Two of RCCHC’s own will star in a dramatic reading of The Nurse Antigone, alongside several well-known actors and staff from other Community Health Centers. Wednesday, December 14, 5-7p.m. Registration is at https://nurseantigonenachc.eventbrite.com
Co-presented by Theater of War Productions, the Johns Hopkins School of Nursing, the Johns Hopkins Berman Institute of Bioethics, and the Resilient Nurses Initiative – Maryland and co-hosted by the National Association of Community Health Centers, The Nurse Antigone presents dramatic readings of Sophocles’ Antigone on Zoom—featuring professional actors and a chorus of frontline nurses—to help frame powerful, guided discussions about the unique challenges faced by nurses. Antigone, an ancient play about a young woman who puts everything on the line to do what she believes is right, dramatizes the heavy cost of silencing and marginalizing caregivers, especially during times of crisis.
Stephanie Wroten, Chief Operating Officer at RCCHC said “I recommended Kayshawn Carter to highlight diversity in nursing. I think having a Black male performer honors the importance of sharing the COVID19 diverse nursing perspectives.” She noted that public health voices are frequently left unheard, and says “Having a forum to share the COVID-19 experiences of rural health nurses is important.”
Carter says: “After learning about the play, Antigone, and coming to understand how it reflects the moral and ethical distress that some health care workers may have experienced during COVID when confronting personal and patient care decisions, I feel it is an important and relevant story to participate in. I think that the frontline workers who were ‘in the trenches’ battling COVID, caring for very sick patients and still finding a way to balance their own physical, social and emotional health, will see a bit of themselves in some of the characters and the challenges they face in this play.”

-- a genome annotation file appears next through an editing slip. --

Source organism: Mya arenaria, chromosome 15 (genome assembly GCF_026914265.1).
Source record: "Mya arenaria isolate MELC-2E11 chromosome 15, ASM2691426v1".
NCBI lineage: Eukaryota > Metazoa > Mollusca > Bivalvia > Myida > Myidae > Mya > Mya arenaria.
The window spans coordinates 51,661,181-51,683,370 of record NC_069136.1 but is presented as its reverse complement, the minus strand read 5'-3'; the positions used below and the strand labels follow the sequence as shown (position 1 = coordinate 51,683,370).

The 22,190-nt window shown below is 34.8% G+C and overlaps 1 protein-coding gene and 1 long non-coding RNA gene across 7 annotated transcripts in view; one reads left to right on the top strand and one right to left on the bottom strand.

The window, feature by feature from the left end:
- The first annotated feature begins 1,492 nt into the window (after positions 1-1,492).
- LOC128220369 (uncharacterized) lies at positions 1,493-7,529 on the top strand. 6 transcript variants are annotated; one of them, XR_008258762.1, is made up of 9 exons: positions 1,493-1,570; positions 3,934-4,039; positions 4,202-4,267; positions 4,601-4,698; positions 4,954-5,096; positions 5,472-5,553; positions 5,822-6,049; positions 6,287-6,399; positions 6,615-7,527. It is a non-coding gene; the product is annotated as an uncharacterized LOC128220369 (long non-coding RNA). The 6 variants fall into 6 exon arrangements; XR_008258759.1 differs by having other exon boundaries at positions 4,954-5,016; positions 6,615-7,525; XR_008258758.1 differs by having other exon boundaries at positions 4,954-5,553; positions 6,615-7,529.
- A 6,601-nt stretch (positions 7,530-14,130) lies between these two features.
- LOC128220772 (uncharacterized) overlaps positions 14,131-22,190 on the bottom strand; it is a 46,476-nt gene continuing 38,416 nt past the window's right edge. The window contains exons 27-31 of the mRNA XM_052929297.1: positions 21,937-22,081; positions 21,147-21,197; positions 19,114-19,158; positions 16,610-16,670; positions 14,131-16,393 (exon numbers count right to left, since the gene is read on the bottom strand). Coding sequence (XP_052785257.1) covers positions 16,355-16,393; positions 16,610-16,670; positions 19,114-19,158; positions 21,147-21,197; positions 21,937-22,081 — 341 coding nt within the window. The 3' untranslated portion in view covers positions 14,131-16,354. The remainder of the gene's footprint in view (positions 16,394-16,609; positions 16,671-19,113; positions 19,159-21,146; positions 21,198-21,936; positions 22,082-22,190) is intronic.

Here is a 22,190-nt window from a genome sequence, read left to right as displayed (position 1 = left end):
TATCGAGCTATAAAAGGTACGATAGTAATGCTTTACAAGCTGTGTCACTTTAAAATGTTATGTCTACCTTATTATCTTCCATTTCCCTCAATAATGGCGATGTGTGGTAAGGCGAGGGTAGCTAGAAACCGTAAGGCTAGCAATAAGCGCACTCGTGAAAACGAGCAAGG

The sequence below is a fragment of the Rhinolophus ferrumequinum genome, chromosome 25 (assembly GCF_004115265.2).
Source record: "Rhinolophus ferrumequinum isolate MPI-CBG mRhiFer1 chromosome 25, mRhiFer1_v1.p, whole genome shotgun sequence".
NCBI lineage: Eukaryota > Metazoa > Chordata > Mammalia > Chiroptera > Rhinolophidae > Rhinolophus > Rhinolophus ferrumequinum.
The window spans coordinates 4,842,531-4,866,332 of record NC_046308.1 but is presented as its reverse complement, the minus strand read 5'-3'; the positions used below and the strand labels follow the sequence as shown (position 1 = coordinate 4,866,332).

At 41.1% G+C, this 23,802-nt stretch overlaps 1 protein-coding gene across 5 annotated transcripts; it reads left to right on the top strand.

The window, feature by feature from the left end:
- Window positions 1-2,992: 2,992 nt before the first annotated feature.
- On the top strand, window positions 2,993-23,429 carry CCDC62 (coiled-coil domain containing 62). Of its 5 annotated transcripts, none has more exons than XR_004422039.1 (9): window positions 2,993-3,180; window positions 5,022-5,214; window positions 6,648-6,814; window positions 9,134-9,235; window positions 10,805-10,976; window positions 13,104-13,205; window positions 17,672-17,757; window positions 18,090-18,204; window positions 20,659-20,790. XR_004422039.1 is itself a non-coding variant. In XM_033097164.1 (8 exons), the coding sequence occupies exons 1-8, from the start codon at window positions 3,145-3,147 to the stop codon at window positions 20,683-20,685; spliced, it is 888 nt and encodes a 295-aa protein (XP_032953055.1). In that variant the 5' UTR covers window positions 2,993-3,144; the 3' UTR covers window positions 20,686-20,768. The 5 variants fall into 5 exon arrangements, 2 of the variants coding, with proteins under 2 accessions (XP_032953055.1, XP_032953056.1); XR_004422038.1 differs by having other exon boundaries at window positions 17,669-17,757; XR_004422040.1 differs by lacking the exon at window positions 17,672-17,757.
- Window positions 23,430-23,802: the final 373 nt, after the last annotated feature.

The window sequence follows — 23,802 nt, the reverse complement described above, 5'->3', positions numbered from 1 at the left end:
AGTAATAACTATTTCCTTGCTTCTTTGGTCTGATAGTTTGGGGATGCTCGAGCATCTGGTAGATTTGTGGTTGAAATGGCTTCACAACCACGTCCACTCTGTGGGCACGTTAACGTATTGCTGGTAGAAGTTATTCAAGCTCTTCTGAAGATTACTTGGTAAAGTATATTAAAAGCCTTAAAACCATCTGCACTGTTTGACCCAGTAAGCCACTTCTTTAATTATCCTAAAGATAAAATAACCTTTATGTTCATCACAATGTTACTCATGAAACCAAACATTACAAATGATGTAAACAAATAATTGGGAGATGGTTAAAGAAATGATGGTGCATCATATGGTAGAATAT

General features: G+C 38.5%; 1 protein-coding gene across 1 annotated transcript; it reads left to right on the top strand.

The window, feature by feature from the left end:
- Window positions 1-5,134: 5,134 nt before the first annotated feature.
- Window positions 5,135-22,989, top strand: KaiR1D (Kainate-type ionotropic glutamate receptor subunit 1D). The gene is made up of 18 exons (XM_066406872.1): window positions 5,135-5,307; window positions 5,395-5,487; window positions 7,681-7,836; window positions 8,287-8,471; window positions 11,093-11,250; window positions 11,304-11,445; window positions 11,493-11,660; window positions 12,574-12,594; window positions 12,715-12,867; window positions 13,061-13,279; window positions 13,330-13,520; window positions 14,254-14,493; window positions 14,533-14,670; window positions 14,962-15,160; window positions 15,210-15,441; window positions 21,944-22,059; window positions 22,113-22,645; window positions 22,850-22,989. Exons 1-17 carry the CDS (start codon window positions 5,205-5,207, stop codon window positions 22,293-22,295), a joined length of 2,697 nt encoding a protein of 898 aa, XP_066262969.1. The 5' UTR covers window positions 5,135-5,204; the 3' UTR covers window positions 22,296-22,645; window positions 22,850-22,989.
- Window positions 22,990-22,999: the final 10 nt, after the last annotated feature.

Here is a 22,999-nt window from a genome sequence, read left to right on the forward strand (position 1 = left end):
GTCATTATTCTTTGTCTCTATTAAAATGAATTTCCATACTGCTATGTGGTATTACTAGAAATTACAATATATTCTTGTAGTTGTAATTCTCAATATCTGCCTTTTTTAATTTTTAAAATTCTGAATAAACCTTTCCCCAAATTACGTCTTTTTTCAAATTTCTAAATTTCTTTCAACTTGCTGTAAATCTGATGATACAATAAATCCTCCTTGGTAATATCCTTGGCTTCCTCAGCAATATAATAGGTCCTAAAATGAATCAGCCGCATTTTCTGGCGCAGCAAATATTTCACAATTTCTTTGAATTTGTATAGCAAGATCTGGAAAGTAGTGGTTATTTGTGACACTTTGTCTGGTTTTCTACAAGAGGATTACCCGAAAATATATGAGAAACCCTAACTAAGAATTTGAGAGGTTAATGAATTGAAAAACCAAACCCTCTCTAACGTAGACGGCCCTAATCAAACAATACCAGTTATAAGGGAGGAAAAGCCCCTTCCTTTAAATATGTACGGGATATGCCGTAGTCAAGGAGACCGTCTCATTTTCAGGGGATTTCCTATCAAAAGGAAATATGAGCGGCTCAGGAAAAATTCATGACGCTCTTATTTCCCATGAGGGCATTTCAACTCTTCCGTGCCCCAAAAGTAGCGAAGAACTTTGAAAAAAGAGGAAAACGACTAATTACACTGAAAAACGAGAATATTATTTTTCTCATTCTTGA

Working in Eastern North Carolina, RCCHC nurses Britt and Carter experienced challenges on top of challenges during the pandemic, from knowing that patients had limited financial and information resources (including poor internet access), to facing difficult weather and climate events while simultaneously providing excellent primary care and COVID19 testing and prevention. Britt says: “Covid19 in and of itself had a major impact on the world and the world of healthcare. My heart and hat goes out to every healthcare staff around the world for their hard work and dedication during such challenging and uncertain times. However, we were there as well and for that my hat goes off to us! The care that our providers and nurses rendered to our patients and how we monitored them through our Covid19 case management [program] was STELLAR."